Presentation software has advanced to the point where you no longer need to be an experienced designer to put together a compelling piece of collateral that sells your message in exactly the right way. With the right materials, the right presentation software and a little bit of time, you can visualize any data that you have in the form of a terrific presentation that sells your larger idea better than numbers alone ever could.
However, this does not mean there aren’t few things you need to keep in mind. As both a marketing tool and a way to convey information, presentations are great because they’re malleable – the format can essentially be anything you need it to be at any given time. The flip side of this, however, is that there are certain traps that are all too easy for even pros to fall into that will harm your ultimate message, not help it.
If you really want to learn how to make professional presentations and you want to put your best foot forward as you send your collateral out into the world, there are a number of mistakes that you will do well to avoid at all costs.
Mistakes to Avoid
In the past, we’ve written about the fact that the role of a marketer is primarily that of a storyteller. Whether you’re communicating the story behind your brand, behind the road to release a particular product or service or even just all the ways that your company has been involved in your community, you’re still doing exactly that: telling a story.
Presentations are absolutely no different. Every story has a beginning, middle and end and you need to make sure that the content in your presentation is arranged for proper narrative flow.
Think of it like a piece of music. A piece of music might start out slow, then crescendo and build into something more powerful before hitting you with a “grand finale” and tapering off again.
In many ways, your presentation will operate on exactly the same ideas. To that end, remember that you MUST make sure information is presented not only in the right way but in the right order to complement intent and maximize impact.
If you have three subtopics within a presentation, all of which are related but are still different ideas, don’t mix and match content. Tackle one, then move onto the second, then the third, then bring it all home and show how they’re all related. Don’t jump from one to the other and back again – you’re only going to lose focus and, as a result, the attention of your reader.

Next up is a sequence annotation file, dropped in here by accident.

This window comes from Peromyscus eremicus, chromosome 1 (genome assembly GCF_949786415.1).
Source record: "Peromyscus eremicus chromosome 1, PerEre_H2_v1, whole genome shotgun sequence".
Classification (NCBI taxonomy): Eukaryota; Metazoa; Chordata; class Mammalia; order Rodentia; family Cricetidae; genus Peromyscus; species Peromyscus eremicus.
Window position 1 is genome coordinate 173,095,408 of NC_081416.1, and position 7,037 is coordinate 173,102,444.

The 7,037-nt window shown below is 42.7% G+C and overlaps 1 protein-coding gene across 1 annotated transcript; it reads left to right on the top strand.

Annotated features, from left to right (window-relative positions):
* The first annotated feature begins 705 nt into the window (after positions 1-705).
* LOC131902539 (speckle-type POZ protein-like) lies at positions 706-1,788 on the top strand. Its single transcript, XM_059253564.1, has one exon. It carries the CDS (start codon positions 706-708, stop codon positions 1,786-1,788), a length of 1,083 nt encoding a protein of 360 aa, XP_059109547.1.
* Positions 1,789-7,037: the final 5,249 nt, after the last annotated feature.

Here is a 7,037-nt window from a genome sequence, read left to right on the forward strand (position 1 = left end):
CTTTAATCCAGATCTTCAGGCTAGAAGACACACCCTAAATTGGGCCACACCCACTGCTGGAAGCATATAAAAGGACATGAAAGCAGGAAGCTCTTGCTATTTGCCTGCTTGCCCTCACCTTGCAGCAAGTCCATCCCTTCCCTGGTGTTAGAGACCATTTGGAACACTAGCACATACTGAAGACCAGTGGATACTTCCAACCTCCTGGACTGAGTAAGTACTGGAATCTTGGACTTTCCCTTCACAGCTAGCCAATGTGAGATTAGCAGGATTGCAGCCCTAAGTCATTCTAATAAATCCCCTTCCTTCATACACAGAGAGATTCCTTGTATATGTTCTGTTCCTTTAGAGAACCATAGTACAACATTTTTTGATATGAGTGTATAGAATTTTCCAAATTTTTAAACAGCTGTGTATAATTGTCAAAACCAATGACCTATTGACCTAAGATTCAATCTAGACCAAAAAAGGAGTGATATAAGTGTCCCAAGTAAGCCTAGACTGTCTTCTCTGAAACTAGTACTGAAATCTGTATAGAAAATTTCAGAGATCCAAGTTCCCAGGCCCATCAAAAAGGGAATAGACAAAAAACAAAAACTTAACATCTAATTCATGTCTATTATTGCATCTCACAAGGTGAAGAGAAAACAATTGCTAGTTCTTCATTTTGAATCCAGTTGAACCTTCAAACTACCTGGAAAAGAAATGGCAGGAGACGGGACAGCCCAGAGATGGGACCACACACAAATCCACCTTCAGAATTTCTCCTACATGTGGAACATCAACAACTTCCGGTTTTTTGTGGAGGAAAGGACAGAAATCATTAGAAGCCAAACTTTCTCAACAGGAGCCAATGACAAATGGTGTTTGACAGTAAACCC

Also never forget the most important rule of storytelling – find the spine and never lose focus. If you start building out your presentation and realize that you’re actually kind of covering two distinct and different topics, don’t be afraid to break one presentation into two. You’ll be able to devote more attention to selling each idea and you’ll walk away with two great pieces of marketing collateral instead of one “okay” one.
Pace, Pace, Pace
Another element of your presentation that you’ll want to pay extremely close attention to is length. This goes back to another one of the old rules of storytelling: “whatever you do, don’t overstay your welcome.”
While it’s true that presentations are naturally designed to be longer form than something like an Infographic, it’s important to recognize when you’re asking too much of your reader/viewer. Again: a presentation isn’t just a visualized form of something like a white paper. It’s a unique medium all unto itself.
When you start building your presentation for the first time, feel free to include as many slides or as much information as you want. But also don’t forget that there are three versions of your presentation that will exist – the initial outline, the “first draft” of the presentation and the heavily edited version that you release.
Only include as much information as you need to sell a particular idea and not a bit more. If you have five slides devoted to a particular sub-topic, try to get that down to three or less. Go through your presentation from start to finish and really try to experience it with fresh eyes – the same way your targets will.
Does it feel like the end of your presentation is getting a little sluggish? Does it really feel like it should be over, but there are about ten slides to go? Be cutthroat in your editing process – rest assured that you’ll thank yourself when the end result is much more powerful than it would be if it had remained bloated.
The Power of Presentations
In many ways, presentations are like the natural evolution of visual marketing by its very nature. In one single experience you can have text, images, video and more. When you consider that most consumers are up to 85% more likely to buy a product or service after watching a video, including video content inside the body of your presentations suddenly looks like a very, very good idea.
But at the same time, you need to resist the urge to fall into certain traps that are all too easy when dealing with a medium this malleable. The central message you’re trying to convey – the thesis, if you will – needs to be strong enough to justify the creation of a presentation in the first place.
It needs to be a big enough topic to warrant a lengthy experience and a compelling enough story that demands to be told in this particular format above all others. If you start from that simple foundation and build outward, you’ll be left with the best type of marketing tool – one that does your selling for you 24 hours a day, seven days a week that people can’t wait to share with their friends, family members and colleagues.